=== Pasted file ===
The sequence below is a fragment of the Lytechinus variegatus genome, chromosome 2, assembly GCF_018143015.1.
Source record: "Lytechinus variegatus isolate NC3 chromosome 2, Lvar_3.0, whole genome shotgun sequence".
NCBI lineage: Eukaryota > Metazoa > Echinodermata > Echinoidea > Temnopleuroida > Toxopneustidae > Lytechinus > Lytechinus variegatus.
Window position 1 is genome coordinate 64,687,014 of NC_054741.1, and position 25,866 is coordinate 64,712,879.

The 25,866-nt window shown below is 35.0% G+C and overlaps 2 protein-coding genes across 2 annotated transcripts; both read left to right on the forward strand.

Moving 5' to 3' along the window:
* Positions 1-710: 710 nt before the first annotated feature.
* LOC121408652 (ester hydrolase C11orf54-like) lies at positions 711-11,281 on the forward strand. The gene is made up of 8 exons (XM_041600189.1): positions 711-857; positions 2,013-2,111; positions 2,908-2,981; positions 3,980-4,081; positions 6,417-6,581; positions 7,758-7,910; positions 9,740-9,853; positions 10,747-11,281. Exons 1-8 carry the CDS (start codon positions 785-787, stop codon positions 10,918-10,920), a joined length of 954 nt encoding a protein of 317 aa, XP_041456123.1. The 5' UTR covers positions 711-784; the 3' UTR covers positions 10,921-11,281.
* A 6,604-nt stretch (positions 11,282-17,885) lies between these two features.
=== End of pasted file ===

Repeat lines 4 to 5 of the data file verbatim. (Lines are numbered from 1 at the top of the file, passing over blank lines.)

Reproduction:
Window position 1 is genome coordinate 64,687,014 of NC_054741.1, and position 25,866 is coordinate 64,712,879.

The 25,866-nt window shown below is 35.0% G+C and overlaps 2 protein-coding genes across 2 annotated transcripts; both read left to right on the forward strand.